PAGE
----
Ohiofarmgirl's Adventures in The Good Land is largely a fish out of water tale about how I eventually found my footing on a small farm in an Amish town. We are a mostly organic, somewhat self sufficient, sustainable farm in Ohio. There's action and adventure and I'll always tell you the truth about farming.

Tuesday, November 17, 2015

Roo mission accomplished!

Over the weekend we were able to complete our meat rooster objectives. We now are down to all meat hens...and somehow couple of meat roos that ended up in the "all hen batch." I"m not sure how that happened but I'll take it. And we have one that doens't know what he is yet. Dinner. He or she will be dinner for sure.

Sorry for the potato quality. Nicholas is trying to help me part up the chickens. 
His paws are on the counter. He grabbed some chicken when I wasn't looking. I got it back.

After chilling in the fridge for a day or so I part up the chickens, put them in freezer bags, and then put them in one of three chest freezers. Hopefully our fancy new freezer alarm will keep us safe from disaster. We think the freezer alarm is probably our best spent $25. We keep the base on the side of the fridge upstairs so we can keep an eye on the temperatures. So far so good.

Parting up the chickens doesn't take long at all. Why don't we just freeze them whole? Because there is only two of us, we normally aren't interested in a roasted chicken, and we skin them anyway. Right sized portions are easy to defrost and perfect for making quick dinner. So it works for us.

I should note that our first round of meat chickens yielded about a 5 pound bird - but that is dressed and skinned. The benefit to a rolling harvest is that we can immediately have a nice sized bird...but then doing another round in a week will get us a larger bird, then a week later an even larger bird. It's kind of like dollar cost averaging in the stock market. Pound value averaging in the livestock market? Something like that.

Unlike store chickens our farm raised chickens are a terrific food value. Not only do we get the meat, but we can make stock, get "extra" meat from the carcasses, and then still end up with a huge bowl of leavin's for the cats. At this moment Little Mo is meat drunk from having chicken leavin's for breakfast. He is so full he can't even get his little Mickey Mouse paws up on the computer to help me type.

I'm trying not to be a chicken elitist... but dang. I really hate store meat. Aside from our totally-gross-find in the pack of store meat I just don't think the quality is any good. The other nite I defrosted the last pack of chicken from A House Warehouse Store... and it was just gross. It defrosted weird, it cooked weird.... I dunno. Plus when I've tried to make stock from store chickens I just end up with barely colored water - not the rich and delicious stock I get from our birds.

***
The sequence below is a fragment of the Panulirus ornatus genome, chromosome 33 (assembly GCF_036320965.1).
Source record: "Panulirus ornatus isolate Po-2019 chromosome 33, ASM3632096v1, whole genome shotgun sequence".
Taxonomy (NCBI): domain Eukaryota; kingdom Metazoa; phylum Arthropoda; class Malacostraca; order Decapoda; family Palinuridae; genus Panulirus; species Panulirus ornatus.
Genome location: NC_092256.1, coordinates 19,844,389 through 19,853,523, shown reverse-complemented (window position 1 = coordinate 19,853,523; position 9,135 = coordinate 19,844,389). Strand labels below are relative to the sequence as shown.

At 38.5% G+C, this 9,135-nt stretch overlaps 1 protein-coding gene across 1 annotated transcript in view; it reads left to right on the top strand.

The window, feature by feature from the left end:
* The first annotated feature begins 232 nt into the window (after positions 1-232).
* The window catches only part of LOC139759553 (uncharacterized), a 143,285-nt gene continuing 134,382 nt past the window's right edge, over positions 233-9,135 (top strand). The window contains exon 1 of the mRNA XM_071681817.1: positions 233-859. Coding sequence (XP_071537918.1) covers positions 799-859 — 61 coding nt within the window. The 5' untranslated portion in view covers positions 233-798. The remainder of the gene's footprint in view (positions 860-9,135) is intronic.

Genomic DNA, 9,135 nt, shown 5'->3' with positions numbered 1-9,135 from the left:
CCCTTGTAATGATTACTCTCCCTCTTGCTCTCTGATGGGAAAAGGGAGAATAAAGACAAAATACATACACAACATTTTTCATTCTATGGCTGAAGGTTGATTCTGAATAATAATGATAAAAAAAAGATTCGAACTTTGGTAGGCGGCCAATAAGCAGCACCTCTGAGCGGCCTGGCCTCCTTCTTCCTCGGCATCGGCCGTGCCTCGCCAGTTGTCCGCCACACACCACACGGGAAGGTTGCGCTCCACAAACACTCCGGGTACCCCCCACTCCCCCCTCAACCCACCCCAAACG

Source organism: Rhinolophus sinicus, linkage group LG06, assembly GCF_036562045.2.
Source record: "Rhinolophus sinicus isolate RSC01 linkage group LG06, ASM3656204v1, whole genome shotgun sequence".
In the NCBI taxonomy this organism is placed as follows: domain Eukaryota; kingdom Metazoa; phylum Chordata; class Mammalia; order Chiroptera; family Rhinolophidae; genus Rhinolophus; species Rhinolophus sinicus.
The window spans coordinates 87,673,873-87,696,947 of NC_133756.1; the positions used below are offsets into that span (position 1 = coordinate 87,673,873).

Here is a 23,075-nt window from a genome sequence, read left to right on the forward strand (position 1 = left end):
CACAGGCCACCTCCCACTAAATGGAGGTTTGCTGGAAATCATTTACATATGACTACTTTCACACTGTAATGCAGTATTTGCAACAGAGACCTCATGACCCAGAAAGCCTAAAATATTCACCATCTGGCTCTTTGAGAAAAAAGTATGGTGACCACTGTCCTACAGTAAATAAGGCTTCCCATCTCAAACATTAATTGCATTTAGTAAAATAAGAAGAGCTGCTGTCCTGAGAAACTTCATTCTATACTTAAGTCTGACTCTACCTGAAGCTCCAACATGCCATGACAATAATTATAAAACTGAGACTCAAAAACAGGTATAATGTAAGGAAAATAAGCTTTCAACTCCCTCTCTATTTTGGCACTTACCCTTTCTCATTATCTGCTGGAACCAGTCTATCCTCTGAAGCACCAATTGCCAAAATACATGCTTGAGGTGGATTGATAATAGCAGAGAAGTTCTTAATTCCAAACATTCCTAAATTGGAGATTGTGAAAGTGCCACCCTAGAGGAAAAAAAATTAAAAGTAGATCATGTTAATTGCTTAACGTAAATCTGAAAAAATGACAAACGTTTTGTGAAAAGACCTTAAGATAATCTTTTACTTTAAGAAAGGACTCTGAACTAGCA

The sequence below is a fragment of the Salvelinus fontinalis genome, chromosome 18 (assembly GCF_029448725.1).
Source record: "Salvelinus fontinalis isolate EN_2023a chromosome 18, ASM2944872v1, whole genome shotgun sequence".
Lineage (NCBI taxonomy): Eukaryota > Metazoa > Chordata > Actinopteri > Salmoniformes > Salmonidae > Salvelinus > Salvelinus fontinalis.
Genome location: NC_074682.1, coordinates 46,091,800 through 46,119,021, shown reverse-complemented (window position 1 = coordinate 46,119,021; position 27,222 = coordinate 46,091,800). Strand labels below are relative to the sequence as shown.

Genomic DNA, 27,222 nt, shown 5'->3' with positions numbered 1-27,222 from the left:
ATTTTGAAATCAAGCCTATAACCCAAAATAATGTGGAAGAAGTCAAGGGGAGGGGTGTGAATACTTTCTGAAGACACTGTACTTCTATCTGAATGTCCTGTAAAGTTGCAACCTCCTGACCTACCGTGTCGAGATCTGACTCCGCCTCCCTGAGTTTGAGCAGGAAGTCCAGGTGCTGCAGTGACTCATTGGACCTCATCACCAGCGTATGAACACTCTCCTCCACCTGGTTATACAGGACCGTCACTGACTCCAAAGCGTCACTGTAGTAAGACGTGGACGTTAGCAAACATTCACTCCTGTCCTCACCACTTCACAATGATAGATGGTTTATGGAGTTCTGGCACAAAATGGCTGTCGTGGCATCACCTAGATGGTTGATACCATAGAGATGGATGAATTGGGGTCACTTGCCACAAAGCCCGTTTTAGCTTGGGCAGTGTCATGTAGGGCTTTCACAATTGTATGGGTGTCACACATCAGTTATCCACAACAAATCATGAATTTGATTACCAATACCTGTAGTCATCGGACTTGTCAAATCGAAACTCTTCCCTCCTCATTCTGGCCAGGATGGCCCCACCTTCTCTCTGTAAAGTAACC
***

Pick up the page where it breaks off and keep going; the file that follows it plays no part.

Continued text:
We tried to buy meat and ended up with bland tasting disappointment. So we are glad for our creepy meats and will just continue this course of action.

Happy Tuesday, everyone! Are you parting up your creepy meats? How is your harvest going?


Unknown said...

Hello, I love your blog, been lurking around here a couple weeks. I like your logic about "parting" up the chickens. I did that the last time I butchered and it was nice to pull out parts rather than the whole bird. My biggest problem is that for all the years I spent feeding my family grocery store meat, most of their favorite recipes involve chicken breast. That requires even more work to de-bone, and usually requires me to use the breast meat from two birds to get enough for one recipe. And those picky people complain about eating the dark meat!

Anonymous said...

Potato? Did you mean photo? Kitty helpers are worth every smile.

Unknown said...

yay for homemade meat! I really got to get some of those freezer alarms...

About the meat though, do your creepy meats ever get outside on grass, or are they just grain fed inside? I'm wondering what the taste difference would be. I am a proud chicken elitist and cannot stand mushy pale store bought chicken. I have roast rooster for lunch today, its brown tasty leg meat from a free-ranging roo, yum!

Cottontail Farm said...

No creepy meat harvest, but I am working on the harvest of Hens Who Didn't Make The Cut. I was parting up one little hennie last night and was astounded at the amount of fat on her. I mean, she was tiny and there must be a half cup of fat. I saved it. Meanwhile, the cats circled like vultures and tried to sneak the gross bits out of the trash can. Ugh.

Ohiofarmgirl said...

Andria - THANKS so much for coming by!!! and yeah it's tough when you have more folks who are picky. we use the "dark" meat in stuff like tacos and chicken salad when no one really notices. it totally works. i cook that stuff in the crock pot with the rest of the carcass, then just put it into portioned sized freezer bags. need a superfast meal? tacos or nachos for all my friends!

Anon - ha! it's an internet joke... "potato quality" just means that it wasnt a very good picture. Nicholas was hopping around so it was blurry.

yay Liz! maybe being a chicken elitist should be a thing. yay us!

CTFarm... i laughed .... the vultures.... yep. ha! good on you for that fat. it's my favorite cooking fat. so delish and works really well. we need to do a Hen House Clean out of the slackers for sure.
:-) ps good to see you here!

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